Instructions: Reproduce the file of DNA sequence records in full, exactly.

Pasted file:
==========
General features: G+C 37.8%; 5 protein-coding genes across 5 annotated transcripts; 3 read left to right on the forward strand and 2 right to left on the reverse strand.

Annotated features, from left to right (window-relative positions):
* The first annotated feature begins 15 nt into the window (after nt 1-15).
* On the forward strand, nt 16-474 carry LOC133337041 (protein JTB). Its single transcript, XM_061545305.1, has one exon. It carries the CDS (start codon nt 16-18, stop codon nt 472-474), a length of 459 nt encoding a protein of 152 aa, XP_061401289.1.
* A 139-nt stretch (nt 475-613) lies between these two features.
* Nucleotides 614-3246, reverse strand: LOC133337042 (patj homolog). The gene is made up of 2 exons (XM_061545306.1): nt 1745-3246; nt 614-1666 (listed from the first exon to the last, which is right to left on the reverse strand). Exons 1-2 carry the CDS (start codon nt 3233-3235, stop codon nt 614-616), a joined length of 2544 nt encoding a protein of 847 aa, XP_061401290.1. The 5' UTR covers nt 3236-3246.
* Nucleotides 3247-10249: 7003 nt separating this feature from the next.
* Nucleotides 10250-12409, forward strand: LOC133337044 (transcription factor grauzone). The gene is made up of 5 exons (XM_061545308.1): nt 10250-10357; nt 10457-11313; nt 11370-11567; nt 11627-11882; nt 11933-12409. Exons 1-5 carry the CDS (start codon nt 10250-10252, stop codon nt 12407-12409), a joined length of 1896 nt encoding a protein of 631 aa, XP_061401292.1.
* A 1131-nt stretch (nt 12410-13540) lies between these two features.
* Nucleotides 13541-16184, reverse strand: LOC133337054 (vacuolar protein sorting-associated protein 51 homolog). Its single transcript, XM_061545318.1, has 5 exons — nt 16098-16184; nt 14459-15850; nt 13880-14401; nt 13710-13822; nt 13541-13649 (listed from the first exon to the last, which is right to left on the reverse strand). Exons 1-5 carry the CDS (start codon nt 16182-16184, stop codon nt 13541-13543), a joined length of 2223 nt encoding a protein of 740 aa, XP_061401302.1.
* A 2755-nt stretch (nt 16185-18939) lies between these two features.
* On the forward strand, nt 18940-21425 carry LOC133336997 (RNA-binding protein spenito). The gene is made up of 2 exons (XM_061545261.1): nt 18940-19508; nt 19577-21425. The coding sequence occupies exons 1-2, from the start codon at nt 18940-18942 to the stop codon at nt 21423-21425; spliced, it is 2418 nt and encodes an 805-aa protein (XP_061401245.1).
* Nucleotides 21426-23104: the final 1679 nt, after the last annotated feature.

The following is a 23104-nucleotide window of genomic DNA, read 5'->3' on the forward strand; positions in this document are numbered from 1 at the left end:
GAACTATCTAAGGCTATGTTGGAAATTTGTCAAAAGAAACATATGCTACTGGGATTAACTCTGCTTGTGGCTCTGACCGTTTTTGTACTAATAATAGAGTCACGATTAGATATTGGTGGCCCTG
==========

General features: G+C 37.8%; 5 protein-coding genes across 5 annotated transcripts; 3 read left to right on the forward strand and 2 right to left on the reverse strand.

Annotated features, from left to right (window-relative positions):
* The first annotated feature begins 15 nt into the window (after nt 1-15).
* On the forward strand, nt 16-474 carry LOC133337041 (protein JTB). Its single transcript, XM_061545305.1, has one exon. It carries the CDS (start codon nt 16-18, stop codon nt 472-474), a length of 459 nt encoding a protein of 152 aa, XP_061401289.1.
* A 139-nt stretch (nt 475-613) lies between these two features.
* Nucleotides 614-3246, reverse strand: LOC133337042 (patj homolog). The gene is made up of 2 exons (XM_061545306.1): nt 1745-3246; nt 614-1666 (listed from the first exon to the last, which is right to left on the reverse strand). Exons 1-2 carry the CDS (start codon nt 3233-3235, stop codon nt 614-616), a joined length of 2544 nt encoding a protein of 847 aa, XP_061401290.1. The 5' UTR covers nt 3236-3246.
* Nucleotides 3247-10249: 7003 nt separating this feature from the next.
* Nucleotides 10250-12409, forward strand: LOC133337044 (transcription factor grauzone). The gene is made up of 5 exons (XM_061545308.1): nt 10250-10357; nt 10457-11313; nt 11370-11567; nt 11627-11882; nt 11933-12409. Exons 1-5 carry the CDS (start codon nt 10250-10252, stop codon nt 12407-12409), a joined length of 1896 nt encoding a protein of 631 aa, XP_061401292.1.
* A 1131-nt stretch (nt 12410-13540) lies between these two features.
* Nucleotides 13541-16184, reverse strand: LOC133337054 (vacuolar protein sorting-associated protein 51 homolog). Its single transcript, XM_061545318.1, has 5 exons — nt 16098-16184; nt 14459-15850; nt 13880-14401; nt 13710-13822; nt 13541-13649 (listed from the first exon to the last, which is right to left on the reverse strand). Exons 1-5 carry the CDS (start codon nt 16182-16184, stop codon nt 13541-13543), a joined length of 2223 nt encoding a protein of 740 aa, XP_061401302.1.
* A 2755-nt stretch (nt 16185-18939) lies between these two features.
* On the forward strand, nt 18940-21425 carry LOC133336997 (RNA-binding protein spenito). The gene is made up of 2 exons (XM_061545261.1): nt 18940-19508; nt 19577-21425. The coding sequence occupies exons 1-2, from the start codon at nt 18940-18942 to the stop codon at nt 21423-21425; spliced, it is 2418 nt and encodes an 805-aa protein (XP_061401245.1).
* Nucleotides 21426-23104: the final 1679 nt, after the last annotated feature.

The following is a 23104-nucleotide window of genomic DNA, read 5'->3' on the forward strand; positions in this document are numbered from 1 at the left end:
GAACTATCTAAGGCTATGTTGGAAATTTGTCAAAAGAAACATATGCTACTGGGATTAACTCTGCTTGTGGCTCTGACCGTTTTTGTACTAATAATAGAGTCACGATTAGATATTGGTGGCCCTG